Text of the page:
Mental illnesses can creep up on you in a lot of different ways. For it was gradual, a bit like when Mr Twit snuck out every night to add tiny slivers of wood to his wife’s walking stick so she never noticed anything until one day she realised something was really off and typical Roald Dahl chaos ensued. Okay maybe it wasn’t as dramatic as when Mrs Twit thought she had the dreaded shrinks but it definitely took a long time to build up before I realised something was actually wrong. To be honest even after I did realise it it took just as long again to convince myself I wasn’t just being overdramatic and to actually do something about it but that’s another story.
Basically what I’m saying is that for me, and a lot of people, it can take a really long time to realise and come to terms with changes in your brain, because they don’t happen all at once. Obviously sometimes specific traumatic events can trigger PTSD and panic disorder etc but that’s not how it happened for me. (For reference I’m mainly talking about depression and anxiety because that’s what I’ve dealt with personally and they are the two most common mental illnesses. However the general gist applies to most disorders).
Often there also might not be any identifiable reason behind it at all, which is probably even scarier than being able to pinpoint a certain trigger. For me there was, looking back I can pretty much map the stressors that piled up on top of each other like dominos until I slowly became clinically depressed and anxious. It’s hard when it happens so slowly – over a period of years for me – because you start to forget who you were before and think that that’s just who you are. It’s no wonder so many people don’t seek help if like me they don’t even realise what’s happening.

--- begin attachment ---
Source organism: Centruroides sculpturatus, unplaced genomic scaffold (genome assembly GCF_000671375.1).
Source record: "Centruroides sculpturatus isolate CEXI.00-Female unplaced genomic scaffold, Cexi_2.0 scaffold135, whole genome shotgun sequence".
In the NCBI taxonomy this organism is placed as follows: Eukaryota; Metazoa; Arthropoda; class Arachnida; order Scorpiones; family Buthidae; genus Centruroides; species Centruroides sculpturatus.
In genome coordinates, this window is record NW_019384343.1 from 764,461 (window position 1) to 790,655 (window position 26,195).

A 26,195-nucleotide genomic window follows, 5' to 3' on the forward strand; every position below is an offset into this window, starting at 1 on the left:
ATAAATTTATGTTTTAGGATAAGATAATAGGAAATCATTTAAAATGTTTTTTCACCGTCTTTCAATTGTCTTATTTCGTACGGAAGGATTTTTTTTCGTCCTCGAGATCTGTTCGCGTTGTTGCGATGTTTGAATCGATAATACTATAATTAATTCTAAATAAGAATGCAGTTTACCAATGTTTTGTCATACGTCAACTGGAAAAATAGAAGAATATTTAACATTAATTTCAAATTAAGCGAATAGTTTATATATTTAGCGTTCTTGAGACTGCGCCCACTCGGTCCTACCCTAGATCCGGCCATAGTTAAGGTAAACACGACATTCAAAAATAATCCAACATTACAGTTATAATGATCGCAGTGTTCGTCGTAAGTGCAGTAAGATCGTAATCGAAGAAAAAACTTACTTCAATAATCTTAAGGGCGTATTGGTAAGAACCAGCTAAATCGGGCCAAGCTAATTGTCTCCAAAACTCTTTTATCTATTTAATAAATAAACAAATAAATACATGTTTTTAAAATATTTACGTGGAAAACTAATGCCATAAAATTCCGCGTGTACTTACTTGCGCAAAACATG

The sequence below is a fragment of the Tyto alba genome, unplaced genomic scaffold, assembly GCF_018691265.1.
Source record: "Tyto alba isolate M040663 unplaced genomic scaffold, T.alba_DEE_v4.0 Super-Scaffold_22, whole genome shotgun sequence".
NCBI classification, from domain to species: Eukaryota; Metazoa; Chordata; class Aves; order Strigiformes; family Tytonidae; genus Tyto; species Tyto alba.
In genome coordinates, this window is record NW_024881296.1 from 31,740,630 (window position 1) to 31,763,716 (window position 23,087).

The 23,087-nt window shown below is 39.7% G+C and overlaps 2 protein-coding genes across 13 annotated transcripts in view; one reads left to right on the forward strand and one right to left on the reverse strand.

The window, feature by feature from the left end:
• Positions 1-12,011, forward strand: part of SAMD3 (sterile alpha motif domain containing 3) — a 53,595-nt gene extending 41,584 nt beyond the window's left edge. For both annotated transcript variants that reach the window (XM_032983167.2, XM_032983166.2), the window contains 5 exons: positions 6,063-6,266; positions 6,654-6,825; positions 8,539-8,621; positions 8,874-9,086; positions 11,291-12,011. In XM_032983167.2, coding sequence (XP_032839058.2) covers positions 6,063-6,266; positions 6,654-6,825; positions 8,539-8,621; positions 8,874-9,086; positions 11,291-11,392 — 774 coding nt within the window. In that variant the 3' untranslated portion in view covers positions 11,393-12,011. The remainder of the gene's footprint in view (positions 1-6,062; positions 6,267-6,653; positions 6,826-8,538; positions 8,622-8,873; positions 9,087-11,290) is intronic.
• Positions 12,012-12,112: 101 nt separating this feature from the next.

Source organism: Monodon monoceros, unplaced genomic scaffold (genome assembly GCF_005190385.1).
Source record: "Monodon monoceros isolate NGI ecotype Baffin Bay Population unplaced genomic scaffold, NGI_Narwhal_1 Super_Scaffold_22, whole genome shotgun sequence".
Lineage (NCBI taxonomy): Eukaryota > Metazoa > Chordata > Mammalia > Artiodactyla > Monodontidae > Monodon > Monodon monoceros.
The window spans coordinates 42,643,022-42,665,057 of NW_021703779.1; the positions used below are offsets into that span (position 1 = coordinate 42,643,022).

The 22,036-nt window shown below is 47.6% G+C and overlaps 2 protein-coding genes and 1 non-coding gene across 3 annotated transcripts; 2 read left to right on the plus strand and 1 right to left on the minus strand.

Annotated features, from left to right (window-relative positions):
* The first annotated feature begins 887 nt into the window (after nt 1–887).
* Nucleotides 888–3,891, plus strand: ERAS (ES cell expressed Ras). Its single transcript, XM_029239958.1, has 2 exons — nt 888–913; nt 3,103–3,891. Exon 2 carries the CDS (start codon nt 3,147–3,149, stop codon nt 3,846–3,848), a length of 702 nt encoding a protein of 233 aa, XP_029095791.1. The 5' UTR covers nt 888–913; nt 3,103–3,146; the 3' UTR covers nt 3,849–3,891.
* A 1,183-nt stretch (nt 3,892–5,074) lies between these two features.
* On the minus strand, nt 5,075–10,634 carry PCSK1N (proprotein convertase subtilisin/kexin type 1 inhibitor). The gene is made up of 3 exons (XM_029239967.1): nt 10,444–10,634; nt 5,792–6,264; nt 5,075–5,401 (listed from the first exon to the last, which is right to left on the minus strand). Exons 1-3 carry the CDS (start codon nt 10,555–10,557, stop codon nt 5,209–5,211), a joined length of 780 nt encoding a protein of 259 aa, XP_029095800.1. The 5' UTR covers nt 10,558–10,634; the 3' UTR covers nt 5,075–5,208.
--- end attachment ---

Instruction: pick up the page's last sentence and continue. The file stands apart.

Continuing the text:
There’s a number of things that I know definitely contributed (and still do) to a downwards spiral for me, and while it’s a lot easier to identify them than actually tackle them it can help to break down what’s getting you down. For me the main thing is definitely sleep. I’ve struggled with sleeping for years and the more stressed I am the worse it gets. Most people aren’t fantastic at sleeping (a recent survey found that us australians are amongst the biggest sleepers in the world at an average 7.5 hours and that’s still under the recommended time), but I’m really, really bad. I have seen the light of dawn before falling asleep far more times than I’d like to admit, and before you imagine a lovely montage of 4am trains after nights out with the girls and still-drunk beach sunrises, it’s more like a lone red-eyed unshowered anxious wreck still not having started an essay before the neighbours start getting up to go to work. Not so cute. Anyway, my lack of sleeping abilities has had a lot of unfortunate carry on effects, including: